INTERNATIONAL week arrives with the same appeal as glancing across at the alarm clock on a Monday morning and reluctantly accepting there is no choice but to get up. It has become something of a struggle. There can be few bounding eagerly out of their beds at the thought of watching the national team thrash around helplessly in its current state.
When did following Scotland become such a laborious, joyless chore? There will be some fervent fanatics who will insist that, even now, nothing in life gives them more pleasure than sitting in the soulless cavern that is Hampden Park witnessing the latest bunch of spirited triers in dark blue shirts thud a ball from side to side.
And many more who will insist that their triannual trips to the high-spots and fleshpots of Europe are nothing more than them expressing their unstinting devotion to the cause, and certainly not just an excuse to don peculiar garb and drink their own bodyweight in exotic lager for three days. Not that anyone is judging, of course.
But for the football purists among the patriots - those who care deeply about the state of the national team and its place in the wider scheme of things - the sense of disenchantment and ennui must be almost overbearing as they contemplate matches against Canada and Slovenia over the next seven days with all the enthusiasm of an evening spent grouting the shower.
Four months have now passed since the national team’s previous appearances in front of its increasingly disillusioned public, successive 3-0 defeats to Slovakia and England all but rendering a World Cup qualifying campaign over before it had truly properly begun. UEFA’s insistence that opting out at this stage is not an option will see Scotland line up for a further six fixtures in which the word “competitive” can only be used in the loosest of senses. Barring an unlikely metamorphosis into a team of world beaters, there is almost no prospect of Scotland breathing fresh life into this already flat campaign.
It has been quite some time now since the Tartan Army could travel out to a match imbued with optimism and bolstered by a feelgood factor that this was a team worth supporting. There was fleeting hope in the previous campaign before it was so crudely extinguished in the run-in, two opening draws did for them in the last set of World Cup qualifiers, while there was little glory to be extracted from the failure to reach Euro 2012.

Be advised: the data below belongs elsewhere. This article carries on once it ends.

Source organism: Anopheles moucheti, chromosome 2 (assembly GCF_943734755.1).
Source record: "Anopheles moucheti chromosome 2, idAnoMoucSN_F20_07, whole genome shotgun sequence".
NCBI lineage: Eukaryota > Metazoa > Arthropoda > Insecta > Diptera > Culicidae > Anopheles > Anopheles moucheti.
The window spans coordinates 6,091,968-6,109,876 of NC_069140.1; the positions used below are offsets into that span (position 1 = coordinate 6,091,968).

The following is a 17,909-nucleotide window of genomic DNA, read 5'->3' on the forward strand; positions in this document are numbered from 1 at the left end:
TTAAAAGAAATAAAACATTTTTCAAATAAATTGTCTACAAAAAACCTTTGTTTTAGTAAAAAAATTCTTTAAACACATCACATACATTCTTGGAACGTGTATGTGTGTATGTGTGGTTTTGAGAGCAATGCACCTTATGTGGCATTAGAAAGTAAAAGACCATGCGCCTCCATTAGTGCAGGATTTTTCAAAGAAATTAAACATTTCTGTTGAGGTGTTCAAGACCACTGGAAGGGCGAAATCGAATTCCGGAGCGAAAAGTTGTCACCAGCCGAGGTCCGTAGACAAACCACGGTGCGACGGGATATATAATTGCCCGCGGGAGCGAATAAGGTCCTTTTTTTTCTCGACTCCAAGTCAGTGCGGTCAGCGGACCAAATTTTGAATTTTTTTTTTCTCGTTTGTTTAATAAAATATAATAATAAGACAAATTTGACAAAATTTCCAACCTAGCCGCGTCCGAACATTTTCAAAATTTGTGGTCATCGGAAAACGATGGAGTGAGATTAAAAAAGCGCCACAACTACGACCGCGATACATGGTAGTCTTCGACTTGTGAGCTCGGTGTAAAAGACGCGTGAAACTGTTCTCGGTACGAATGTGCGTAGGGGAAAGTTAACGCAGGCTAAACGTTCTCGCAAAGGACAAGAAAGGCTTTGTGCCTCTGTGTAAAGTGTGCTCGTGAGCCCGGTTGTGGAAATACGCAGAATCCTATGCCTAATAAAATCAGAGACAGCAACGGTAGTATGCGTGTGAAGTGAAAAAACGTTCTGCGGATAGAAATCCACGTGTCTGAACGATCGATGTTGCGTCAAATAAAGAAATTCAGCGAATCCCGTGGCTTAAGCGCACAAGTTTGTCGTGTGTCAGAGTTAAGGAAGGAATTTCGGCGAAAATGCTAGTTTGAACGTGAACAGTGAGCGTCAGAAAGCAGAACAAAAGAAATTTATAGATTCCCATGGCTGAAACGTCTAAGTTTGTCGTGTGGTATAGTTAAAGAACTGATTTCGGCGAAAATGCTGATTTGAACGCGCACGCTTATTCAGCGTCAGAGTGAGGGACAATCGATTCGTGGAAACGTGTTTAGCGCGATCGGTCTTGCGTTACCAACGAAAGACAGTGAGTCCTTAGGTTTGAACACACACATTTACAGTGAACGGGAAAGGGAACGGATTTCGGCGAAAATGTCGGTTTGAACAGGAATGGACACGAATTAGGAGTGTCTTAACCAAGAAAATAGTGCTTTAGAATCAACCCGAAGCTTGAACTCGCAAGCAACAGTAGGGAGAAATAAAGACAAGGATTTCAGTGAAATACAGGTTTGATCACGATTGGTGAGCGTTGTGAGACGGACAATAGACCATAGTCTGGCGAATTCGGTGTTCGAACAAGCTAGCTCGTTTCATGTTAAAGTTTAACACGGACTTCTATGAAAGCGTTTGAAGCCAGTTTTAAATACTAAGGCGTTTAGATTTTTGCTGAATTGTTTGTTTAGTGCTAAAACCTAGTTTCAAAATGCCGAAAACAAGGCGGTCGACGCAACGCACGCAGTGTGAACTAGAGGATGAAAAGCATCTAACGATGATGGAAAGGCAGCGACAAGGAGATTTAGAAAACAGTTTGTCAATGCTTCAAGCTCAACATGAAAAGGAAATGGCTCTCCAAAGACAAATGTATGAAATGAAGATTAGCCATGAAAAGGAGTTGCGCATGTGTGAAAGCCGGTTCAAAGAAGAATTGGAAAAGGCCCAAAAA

You have to go back to September 2009 and the campaign to reach the following summer’s World Cup finals in South Africa to find the last time Scotland reached the end of a qualifying campaign with something still to play for. Even then they couldn’t find the home win over the Netherlands that would have earned them a play-off place. A decade of unrelenting underachievement has now passed since the famous home-and-away victories over France that weren’t enough to take the team to Euro 2008. The last manager to take Scotland to a play-offs was, in fact, the much-maligned Berti Vogts back in 2003.
When you have not qualified for a major tournament since 1998, then sometimes promise and potential are enough to sustain a nation. Heading into the first international fixtures of 2017, however, and it is difficult to detect any burgeoning sign of optimism, no hopeful shoots of recovery as had been the case in the first half of the previous campaign.
Perhaps adding to that sense of apathy among the Scotland support is the fact the same manager is still calling the shots. The loss to England in November felt like a natural time to part ways with Gordon Strachan and thank him for his efforts. Instead, the SFA board elected unanimously to allow him to continue in the post. Rather than a fresh start, it has instead created another potentially awkward situation should Scotland not defeat the Slovenians next Sunday. Will Strachan be expected to leave in those circumstances? And if so would it not have been better giving a new management team four months to bed in to the job rather than thrust blinking in front of the headlights that is a reunion with England in June?
In the meantime, then, there is little option but to muddle on. There are at least a few new names and returning faces to offer a fresh perspective on Wednesday night’s friendly at Easter Road against the Canadians, and then Sunday’s qualifier at Hampden. The emergence of Stuart Armstrong at Celtic offers hope that he can do similar for Scotland, while his team-mate Kieran Tierney continues to make a case to be considered the finest player of his generation. Calls for Ryan Fraser, Matt Phillips, and Tom Cairney to be given a chance have been listened to, while the goalscoring enigma that is Jordan Rhodes is also back.
A brace of wins would go some way to helping lift the mood of a nation during these testing times. Goodness knows they could do with it.
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